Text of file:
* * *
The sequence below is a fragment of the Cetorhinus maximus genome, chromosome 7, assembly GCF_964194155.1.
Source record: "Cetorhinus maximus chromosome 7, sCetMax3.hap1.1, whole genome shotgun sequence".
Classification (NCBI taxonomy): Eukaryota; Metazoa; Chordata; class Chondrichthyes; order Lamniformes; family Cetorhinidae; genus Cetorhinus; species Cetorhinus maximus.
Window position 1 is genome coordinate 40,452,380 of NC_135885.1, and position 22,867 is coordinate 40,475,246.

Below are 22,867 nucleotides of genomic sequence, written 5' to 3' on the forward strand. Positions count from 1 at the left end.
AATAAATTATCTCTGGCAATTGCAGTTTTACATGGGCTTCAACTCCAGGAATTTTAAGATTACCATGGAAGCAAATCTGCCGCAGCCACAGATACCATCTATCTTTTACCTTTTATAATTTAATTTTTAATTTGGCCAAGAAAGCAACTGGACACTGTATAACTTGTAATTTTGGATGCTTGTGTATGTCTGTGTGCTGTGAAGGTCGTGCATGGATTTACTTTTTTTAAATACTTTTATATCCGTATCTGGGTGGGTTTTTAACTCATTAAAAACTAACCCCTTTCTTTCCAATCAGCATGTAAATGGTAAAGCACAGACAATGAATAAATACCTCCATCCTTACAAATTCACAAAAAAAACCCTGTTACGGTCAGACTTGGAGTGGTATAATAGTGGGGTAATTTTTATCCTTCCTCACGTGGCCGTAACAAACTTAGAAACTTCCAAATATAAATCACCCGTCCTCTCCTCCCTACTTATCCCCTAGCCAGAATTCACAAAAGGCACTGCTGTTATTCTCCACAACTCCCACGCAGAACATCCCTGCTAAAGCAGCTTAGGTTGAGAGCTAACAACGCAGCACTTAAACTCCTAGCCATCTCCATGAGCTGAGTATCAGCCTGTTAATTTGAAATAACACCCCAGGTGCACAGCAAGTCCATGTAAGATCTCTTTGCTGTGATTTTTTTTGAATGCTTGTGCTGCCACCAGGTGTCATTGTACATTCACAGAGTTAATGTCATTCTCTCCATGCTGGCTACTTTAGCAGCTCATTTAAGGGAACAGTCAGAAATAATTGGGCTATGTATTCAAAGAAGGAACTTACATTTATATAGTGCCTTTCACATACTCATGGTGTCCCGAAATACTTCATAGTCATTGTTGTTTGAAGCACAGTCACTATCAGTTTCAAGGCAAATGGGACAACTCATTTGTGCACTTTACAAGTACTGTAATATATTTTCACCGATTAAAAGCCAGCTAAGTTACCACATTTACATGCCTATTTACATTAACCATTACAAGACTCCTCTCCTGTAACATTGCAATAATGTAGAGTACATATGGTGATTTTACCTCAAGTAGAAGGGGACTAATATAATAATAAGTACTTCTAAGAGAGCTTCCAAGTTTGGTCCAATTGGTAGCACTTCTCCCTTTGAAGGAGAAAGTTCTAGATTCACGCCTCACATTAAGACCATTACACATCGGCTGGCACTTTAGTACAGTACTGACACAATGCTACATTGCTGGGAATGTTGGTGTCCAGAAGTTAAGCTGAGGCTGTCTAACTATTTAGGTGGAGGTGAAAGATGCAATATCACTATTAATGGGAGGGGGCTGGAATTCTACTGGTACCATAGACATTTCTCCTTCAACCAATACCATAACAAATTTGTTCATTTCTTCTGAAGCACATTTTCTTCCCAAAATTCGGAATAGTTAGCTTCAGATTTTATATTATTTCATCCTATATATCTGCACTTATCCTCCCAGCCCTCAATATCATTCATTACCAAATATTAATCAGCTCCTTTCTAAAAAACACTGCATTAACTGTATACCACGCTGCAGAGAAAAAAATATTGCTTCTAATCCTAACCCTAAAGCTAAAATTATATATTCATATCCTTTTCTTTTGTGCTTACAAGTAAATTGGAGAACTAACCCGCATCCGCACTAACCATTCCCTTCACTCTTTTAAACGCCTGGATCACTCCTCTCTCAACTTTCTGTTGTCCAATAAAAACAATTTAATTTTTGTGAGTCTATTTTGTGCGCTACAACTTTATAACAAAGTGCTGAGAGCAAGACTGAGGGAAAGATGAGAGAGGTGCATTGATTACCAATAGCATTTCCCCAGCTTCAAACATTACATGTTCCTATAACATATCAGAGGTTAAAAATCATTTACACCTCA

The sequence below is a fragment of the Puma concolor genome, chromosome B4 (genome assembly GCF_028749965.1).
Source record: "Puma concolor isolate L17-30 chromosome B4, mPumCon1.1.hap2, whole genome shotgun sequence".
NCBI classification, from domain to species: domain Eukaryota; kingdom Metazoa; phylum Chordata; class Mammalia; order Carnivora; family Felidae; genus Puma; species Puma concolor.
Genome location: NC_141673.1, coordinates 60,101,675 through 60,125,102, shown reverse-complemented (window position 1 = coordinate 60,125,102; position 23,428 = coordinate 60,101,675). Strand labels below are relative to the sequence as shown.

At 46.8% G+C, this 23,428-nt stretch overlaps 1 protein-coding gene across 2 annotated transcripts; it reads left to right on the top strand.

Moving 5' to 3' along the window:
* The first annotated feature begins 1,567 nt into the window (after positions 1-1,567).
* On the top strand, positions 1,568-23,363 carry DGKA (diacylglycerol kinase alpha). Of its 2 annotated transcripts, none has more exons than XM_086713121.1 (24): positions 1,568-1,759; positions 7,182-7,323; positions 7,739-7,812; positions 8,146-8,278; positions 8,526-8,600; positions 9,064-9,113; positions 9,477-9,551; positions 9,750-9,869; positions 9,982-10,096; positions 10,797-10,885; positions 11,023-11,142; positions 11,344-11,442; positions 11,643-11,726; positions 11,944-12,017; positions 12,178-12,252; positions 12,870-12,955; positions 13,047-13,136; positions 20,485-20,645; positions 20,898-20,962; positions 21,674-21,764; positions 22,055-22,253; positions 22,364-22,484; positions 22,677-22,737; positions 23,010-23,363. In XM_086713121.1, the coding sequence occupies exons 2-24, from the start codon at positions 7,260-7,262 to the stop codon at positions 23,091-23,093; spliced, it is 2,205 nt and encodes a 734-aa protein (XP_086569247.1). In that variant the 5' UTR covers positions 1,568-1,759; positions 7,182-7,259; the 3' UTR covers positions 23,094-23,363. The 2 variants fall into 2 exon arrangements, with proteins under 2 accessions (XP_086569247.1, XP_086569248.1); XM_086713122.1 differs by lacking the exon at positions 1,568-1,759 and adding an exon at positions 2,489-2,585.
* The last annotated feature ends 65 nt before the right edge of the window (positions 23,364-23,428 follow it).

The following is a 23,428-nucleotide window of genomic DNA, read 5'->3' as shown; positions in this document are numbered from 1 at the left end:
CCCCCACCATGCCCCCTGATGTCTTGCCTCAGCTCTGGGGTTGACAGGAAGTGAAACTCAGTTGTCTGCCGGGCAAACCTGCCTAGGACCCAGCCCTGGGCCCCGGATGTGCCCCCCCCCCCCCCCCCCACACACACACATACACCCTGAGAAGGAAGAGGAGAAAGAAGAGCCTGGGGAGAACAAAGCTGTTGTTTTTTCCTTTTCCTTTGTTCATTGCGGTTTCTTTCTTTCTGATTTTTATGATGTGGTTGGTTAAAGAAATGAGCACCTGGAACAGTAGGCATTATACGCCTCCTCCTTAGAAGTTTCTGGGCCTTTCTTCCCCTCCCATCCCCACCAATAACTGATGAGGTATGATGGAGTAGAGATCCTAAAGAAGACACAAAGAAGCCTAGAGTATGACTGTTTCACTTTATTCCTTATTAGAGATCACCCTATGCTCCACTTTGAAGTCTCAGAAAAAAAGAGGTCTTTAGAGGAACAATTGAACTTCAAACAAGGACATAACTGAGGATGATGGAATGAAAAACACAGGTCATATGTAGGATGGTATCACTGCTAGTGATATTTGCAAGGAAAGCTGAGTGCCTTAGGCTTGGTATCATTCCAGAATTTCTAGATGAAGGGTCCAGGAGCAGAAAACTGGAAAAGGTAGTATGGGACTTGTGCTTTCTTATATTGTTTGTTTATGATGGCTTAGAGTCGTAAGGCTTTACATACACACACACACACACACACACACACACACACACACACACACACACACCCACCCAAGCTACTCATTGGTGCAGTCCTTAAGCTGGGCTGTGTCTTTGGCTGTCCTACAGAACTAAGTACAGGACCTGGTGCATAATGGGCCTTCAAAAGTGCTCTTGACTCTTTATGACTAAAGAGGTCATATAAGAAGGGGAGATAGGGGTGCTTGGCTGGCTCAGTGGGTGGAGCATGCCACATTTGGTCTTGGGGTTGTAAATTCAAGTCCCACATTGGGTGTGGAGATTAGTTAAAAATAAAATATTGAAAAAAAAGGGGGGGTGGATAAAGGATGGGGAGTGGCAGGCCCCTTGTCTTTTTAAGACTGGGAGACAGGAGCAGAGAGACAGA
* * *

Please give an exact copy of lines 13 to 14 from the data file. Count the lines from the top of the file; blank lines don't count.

* The first annotated feature begins 1,567 nt into the window (after positions 1-1,567).
* On the top strand, positions 1,568-23,363 carry DGKA (diacylglycerol kinase alpha). Of its 2 annotated transcripts, none has more exons than XM_086713121.1 (24): positions 1,568-1,759; positions 7,182-7,323; positions 7,739-7,812; positions 8,146-8,278; positions 8,526-8,600; positions 9,064-9,113; positions 9,477-9,551; positions 9,750-9,869; positions 9,982-10,096; positions 10,797-10,885; positions 11,023-11,142; positions 11,344-11,442; positions 11,643-11,726; positions 11,944-12,017; positions 12,178-12,252; positions 12,870-12,955; positions 13,047-13,136; positions 20,485-20,645; positions 20,898-20,962; positions 21,674-21,764; positions 22,055-22,253; positions 22,364-22,484; positions 22,677-22,737; positions 23,010-23,363. In XM_086713121.1, the coding sequence occupies exons 2-24, from the start codon at positions 7,260-7,262 to the stop codon at positions 23,091-23,093; spliced, it is 2,205 nt and encodes a 734-aa protein (XP_086569247.1). In that variant the 5' UTR covers positions 1,568-1,759; positions 7,182-7,259; the 3' UTR covers positions 23,094-23,363. The 2 variants fall into 2 exon arrangements, with proteins under 2 accessions (XP_086569247.1, XP_086569248.1); XM_086713122.1 differs by lacking the exon at positions 1,568-1,759 and adding an exon at positions 2,489-2,585.